Timeless of premise but not exactly fresh and, at best, inept of execution.


Justification, or maybe just deserts, for prehistoric or modern young contradictosauruses.

In essence a retread of Stegothesaurus (2018) with an altered setup and a woefully muddled ending, this prehistoric episode pits beleaguered parents against a stubbornly contrary offspring. Since he always says and does the opposite of what Mommy and Daddy Triceratops—identified, in McBeth’s simple cartoon illustrations, respectively by eyelashes and pearls and a necktie—he’s earned the titular moniker. When urged to eat, say, Triceratopposite spits out his dinner leaves; at the hot springs after refusing to get in, he recklessly splashes and dives off rocks until he’s forcibly marched home. That night, as his exhausted parents sleep, he wanders outside and meets a toothy, exaggeratedly humongous T. rex child. A monosyllabic exchange ensues: “Big!” “Little!” “Mean!” “Nice!” “Leave?” “Stay!” “Play?” “Fight!” Out rush the triceraparents, just in time to be horrified by the sight of their offspring engaged in a bit of playful roughhousing. Their shouted “Enemy!” gets the predictable rejoinder “Friend!” and a cozy closing predator-prey hug. “Maybe, in this case, the opposite was better after all.” But a different message is conveyed by the following and final line, in which a hopeful “The Beginning” is crossed out and replaced by an ominous “The End.” If this is an attempt at Jon Klassen–style ambiguity, the illustrator misses it, and readers will too. (This book was reviewed digitally with 9-by-18-inch double-page spreads viewed at 83% of actual size.)

Timeless of premise but not exactly fresh and, at best, inept of execution. (Picture book. 5-7)

Pub Date: April 20, 2021

ISBN: 978-1-250-13489-9

Page Count: 40

Publisher: Henry Holt

Review Posted Online: Feb. 9, 2021

Kirkus Reviews Issue: March 1, 2021

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Laugh-out-loud fun for all.

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Hilarious complications ensue when Nanette’s mom gives her the responsibility of buying the family baguette.

She sets out on her errand and encounters lots of distractions along the way as she meets and greets Georgette, Suzette, Bret with his clarinet, Mr. Barnett and his pet, Antoinette. But she remembers her mission and buys the baguette from Juliette the baker. And oh, it is a wonderful large, warm, aromatic hunk of bread, so Nanette takes a taste and another and more—until there is nothing left. Maybe she needs to take a jet to Tibet. But she faces her mother and finds understanding, tenderness, and a surprise twist. Willems is at his outlandish best with line after line of “ettes” and their absurd rhymes, all the while demonstrating a deep knowledge of children’s thought processes. Nanette and the entire cast of characters are bright green frogs with very large round eyes, heavily outlined in black and clad in eccentric clothing and hats. A highly detailed village constructed of cardboard forms the background for Nanette’s adventures. Her every emotion explodes all over the pages in wildly expressive, colorful vignettes and an eye-popping use of emphatic display type. The endpapers follow the fate of the baguette from fresh and whole to chewed and gone. Demands for encores will surely follow.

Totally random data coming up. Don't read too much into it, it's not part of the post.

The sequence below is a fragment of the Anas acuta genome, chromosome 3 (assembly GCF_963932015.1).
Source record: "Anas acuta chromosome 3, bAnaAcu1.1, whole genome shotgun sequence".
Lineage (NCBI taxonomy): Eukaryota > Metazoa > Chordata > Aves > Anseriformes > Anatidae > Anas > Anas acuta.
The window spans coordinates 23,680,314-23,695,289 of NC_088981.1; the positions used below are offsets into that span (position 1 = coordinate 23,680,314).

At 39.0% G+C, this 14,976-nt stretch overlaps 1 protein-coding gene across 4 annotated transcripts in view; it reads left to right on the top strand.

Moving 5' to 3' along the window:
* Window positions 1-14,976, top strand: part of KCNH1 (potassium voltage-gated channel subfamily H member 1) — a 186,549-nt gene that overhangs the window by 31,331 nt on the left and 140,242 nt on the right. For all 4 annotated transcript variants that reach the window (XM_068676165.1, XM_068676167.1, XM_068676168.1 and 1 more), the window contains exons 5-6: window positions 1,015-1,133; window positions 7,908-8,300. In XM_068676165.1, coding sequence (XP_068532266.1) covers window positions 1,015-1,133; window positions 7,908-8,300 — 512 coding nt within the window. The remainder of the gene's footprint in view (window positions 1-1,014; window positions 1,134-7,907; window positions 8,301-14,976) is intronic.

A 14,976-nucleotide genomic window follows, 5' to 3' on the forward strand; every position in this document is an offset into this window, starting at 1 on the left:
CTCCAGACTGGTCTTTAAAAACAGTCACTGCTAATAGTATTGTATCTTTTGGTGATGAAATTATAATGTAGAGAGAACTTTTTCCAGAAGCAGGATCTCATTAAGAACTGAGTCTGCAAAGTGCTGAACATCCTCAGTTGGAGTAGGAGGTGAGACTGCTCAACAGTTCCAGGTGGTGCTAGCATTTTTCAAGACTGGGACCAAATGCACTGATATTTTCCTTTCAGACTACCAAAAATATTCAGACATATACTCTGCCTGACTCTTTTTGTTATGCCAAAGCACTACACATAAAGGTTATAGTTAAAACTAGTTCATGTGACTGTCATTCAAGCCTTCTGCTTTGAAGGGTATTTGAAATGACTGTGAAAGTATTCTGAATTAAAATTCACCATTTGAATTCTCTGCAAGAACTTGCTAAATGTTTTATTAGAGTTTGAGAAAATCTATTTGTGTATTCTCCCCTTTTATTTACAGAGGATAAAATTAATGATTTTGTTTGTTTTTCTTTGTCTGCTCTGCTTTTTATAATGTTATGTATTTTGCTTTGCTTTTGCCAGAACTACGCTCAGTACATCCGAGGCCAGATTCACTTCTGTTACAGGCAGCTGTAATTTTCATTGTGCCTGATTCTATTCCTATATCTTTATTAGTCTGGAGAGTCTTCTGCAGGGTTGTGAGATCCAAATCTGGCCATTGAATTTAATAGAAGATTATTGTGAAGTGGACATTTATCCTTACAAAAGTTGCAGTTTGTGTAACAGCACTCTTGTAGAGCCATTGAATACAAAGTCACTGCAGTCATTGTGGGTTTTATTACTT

Laugh-out-loud fun for all. (Picture book. 3-6)

Pub Date: Oct. 25, 2016

ISBN: 978-1-4847-2286-2

Page Count: 40

Publisher: Hyperion

Review Posted Online: Aug. 2, 2016

Kirkus Reviews Issue: Sept. 1, 2016

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A humorous, meandering approach to a life lesson about leading every day with benevolence.


To the consternation of the other six days of the week, Sunday quits in protest, tired of being unappreciated for her consistent delivery of a weekly “beautiful free day.”

Sunday’s abrupt decision prompts the others to look for her replacement with an advertisement inviting auditions before the remaining six days. The competition quickly grows increasingly fierce as ideas are broached for DogDay, Big-BurpDay, PieDay, Band-AidDay, and, ridiculously, FirepoleSlidingIntoPoolsOfCottonCandyDay. Amid all this boisterous and frenzied rivalry, a little girl approaches the misunderstood Sunday with a small plant to say thank you and to suggest “simply a nice day. A day when people can show more kindness to each other.” The child’s humble gratitude is enough for Sunday to return to her important weekly position and to prompt all the days to value kindness as the key to each day’s possibilities. Bright art captures the mania, with cotton-candy hues representing each of the anthropomorphic days. Though undeniably comical as it unfolds in busy cartoon illustrations and speech balloons, the drawn-out, nonsensical, and unexpected course the narrative takes may be a stretch for youngsters who cannot always distinguish among days. Kindness as the ingredient for achieving a harmonious week is nevertheless a valuable message, however circuitously expressed. (This book was reviewed digitally with 11-by-18-inch double-page spreads viewed at 50% of actual size.)

A humorous, meandering approach to a life lesson about leading every day with benevolence. (Picture book. 5-7)

Pub Date: March 2, 2021

ISBN: 978-0-525-55424-0

Page Count: 48

Publisher: Dial Books

Review Posted Online: Nov. 27, 2020

Kirkus Reviews Issue: Dec. 15, 2020

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